Description

The different marks of these guns all had nearly the same ballistic performance, but they were of varying construction. They were not considered very effective and were replaced by the much better 4.7" (12 cm) QF Mark I on newer ships. A total of 112 guns were kept in storage for possible use on armed merchant cruisers until after World War I.

Some surplus naval guns were allocated as coast defense drill guns, but few were actually used in that role.

The Mark I had an A tube which included the breech block, 4 hoops and a trunnion hoop over the breech end. This Mark was withdrawn from service after the similar 6" (15.2 cm) Mark II failed in the corvette HMS Cordelia in 1892. The other marks had an A tube and jacket which included the breech block and included the trunnions. They differed in the number and arrangement of hoops and tubes over the A tube between the jacket and muzzle. Mark II and Mark III were later chase hooped to the muzzle while the Mark IV and V were constructed with these in place. All were originally built with three-motion breech mechanisms. Altogether, 77 Mark I, 150 Mark II, 225 Mark III, 100 Mark IV and 82 Mark V were manufactured.

Twelve guns were later converted to drill guns by replacing the breech mechanism with a single motion Welin breech block. These were then redesignated as 5"/25 BLC Marks I/IV and Marks I/V. A breech ring was added and the trunnions repositioned. These changes also allowed an increase in muzzle velocity. One of these guns still survives in the Ordnance Museum at Priddy's Hard, Portsmouth.

These guns should not be confused with the later 5" (12.7 cm) field pieces also known as 60 pdrs nor should they be confused with the Australian coast defense guns which included EOC Pattern D 5"/31 (12.7 cm) guns.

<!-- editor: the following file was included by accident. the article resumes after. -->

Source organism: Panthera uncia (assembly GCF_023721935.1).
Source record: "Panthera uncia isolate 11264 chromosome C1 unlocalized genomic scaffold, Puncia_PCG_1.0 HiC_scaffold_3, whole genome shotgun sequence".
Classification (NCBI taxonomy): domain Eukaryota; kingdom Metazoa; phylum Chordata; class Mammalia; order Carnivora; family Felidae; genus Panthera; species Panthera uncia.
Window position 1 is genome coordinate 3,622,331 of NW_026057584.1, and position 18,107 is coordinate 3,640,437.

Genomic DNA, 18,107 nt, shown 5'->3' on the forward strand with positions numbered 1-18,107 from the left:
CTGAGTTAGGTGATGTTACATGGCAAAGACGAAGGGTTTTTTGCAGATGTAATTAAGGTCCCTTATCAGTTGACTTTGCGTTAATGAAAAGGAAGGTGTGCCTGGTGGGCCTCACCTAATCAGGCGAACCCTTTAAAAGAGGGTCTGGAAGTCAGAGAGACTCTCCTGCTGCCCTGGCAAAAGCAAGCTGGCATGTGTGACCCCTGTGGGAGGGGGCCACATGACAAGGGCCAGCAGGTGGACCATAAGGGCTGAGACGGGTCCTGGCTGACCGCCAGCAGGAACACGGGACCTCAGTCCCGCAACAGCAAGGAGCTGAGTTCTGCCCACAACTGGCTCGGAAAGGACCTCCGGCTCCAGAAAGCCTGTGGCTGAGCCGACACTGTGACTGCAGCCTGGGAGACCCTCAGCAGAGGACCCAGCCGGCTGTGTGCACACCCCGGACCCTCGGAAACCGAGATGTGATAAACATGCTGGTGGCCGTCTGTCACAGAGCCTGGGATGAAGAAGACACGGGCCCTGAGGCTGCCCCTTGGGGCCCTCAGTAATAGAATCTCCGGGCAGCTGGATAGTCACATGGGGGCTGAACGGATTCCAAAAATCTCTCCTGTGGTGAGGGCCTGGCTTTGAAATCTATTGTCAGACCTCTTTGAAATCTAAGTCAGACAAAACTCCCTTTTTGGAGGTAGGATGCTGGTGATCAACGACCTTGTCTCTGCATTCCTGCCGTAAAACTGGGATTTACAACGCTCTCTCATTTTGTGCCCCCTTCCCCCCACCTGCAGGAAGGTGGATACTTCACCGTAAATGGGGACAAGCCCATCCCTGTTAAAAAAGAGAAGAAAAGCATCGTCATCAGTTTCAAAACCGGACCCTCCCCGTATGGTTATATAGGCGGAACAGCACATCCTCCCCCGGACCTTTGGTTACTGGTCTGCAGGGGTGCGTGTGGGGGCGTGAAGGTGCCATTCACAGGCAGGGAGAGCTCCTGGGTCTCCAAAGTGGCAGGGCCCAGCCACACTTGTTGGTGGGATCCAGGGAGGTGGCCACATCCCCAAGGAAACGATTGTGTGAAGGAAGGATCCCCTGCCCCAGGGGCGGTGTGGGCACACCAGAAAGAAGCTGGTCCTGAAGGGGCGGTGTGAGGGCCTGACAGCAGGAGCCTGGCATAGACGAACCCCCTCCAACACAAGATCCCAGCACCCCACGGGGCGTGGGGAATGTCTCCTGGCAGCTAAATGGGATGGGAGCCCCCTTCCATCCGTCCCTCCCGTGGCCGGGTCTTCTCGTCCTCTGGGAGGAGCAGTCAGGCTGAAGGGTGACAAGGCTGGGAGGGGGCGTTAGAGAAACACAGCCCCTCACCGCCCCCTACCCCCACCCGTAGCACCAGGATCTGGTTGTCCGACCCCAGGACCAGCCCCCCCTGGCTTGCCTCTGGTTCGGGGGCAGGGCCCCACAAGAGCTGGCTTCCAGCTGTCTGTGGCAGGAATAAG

The data that follows is specifically for Marks IV and V, but the other marks were similar.

Gun Characteristics

Designation >
  • Single Mountings
    • Iris (13 - as rearmed), Caroline (?), Pylades (?) and Garnet (?): VCPI, VBI and VBII
Weight N/A
Elevation VCPI: -5(?) / +20 degrees
VBI: -5(?) / +15 degrees
VBII: -5(?) / +22 degrees
Elevation Rate Manually operated, only
Train about -150 / +150 degrees
Train Rate Manually operated, only
Gun recoil N/A

These guns were used by many of the "masted cruisers" and RML armed ironclads of the late 1800s, but I lack details as to which ones and how many guns were carried.

Ammunition

Type Bag
Projectile Types and Weights HE: 50 lbs. (22.7 kg)
Bursting Charge N/A
Projectile Length N/A
Propellant Charge 4.45 lbs. (2.02 kg) Cord 7.5
Muzzle Velocity 1,750 fps (533 mps) 1
Working Pressure N/A
Approximate Barrel Life N/A
Ammunition stowage per gun 100 rounds
  1. ^BLC Mark I/IV and I/V drill guns had their muzzle velocities increased to 1,905 fps (581 mps).

Range

Range with 50 lbs. (22.7 kg) HE
Elevation Distance
19.7 degrees 8,700 yards (9,510 m)

Armor Penetration

Armor Penetration with 50 lbs. (22.7 kg) Projectile
Range Vertical Iron Plate
1,000 yards (9,140 m) 6.1 in (15.5 cm)

Data from "British Battleships: 1860 - 1950."

Mount/Turret Data

Designation
  • Single Mounts
    • King Edward VII (10) and Duke of Edinburgh (10): PV 1
    • Bristol (2): PV* 1
    • Falmouth (8) and Chatham (8): PVI 2
    • Marshal Ney (6) 3 : PV
Weight (less shield) N/A
Elevation PV and PV*: -7 / +13, later +20 degrees on some
PVI: -7 / +15 degrees
Elevation Rate Manual operation, only
Train about +150 / -150 degrees
Train Rate Manual operation, only
Gun recoil N/A
  1. ^1.11.2PV and PV* mountings were made by Elswick.
  2. ^PVI mountings were made by Coventry Ordnance Works.
  3. ^Marshal Ney was given guns from the scrapped HMS Hibernia.

Sources

Data from:

  • "British Naval Guns 1880-1945 No 14" article in "Warship Volume VIII" by John Campbell
  • "Cruisers of the Royal and Commonwealth Navies" by Douglas Morris
  • "British Battleships: 1860 - 1950" by Oscar Parkes

Page History

22 July 2006
Benchmark
30 January 2009
Added links, added "not to be confused with" information, added Mount / Turret data
07 December 2011
Corrected typographical errors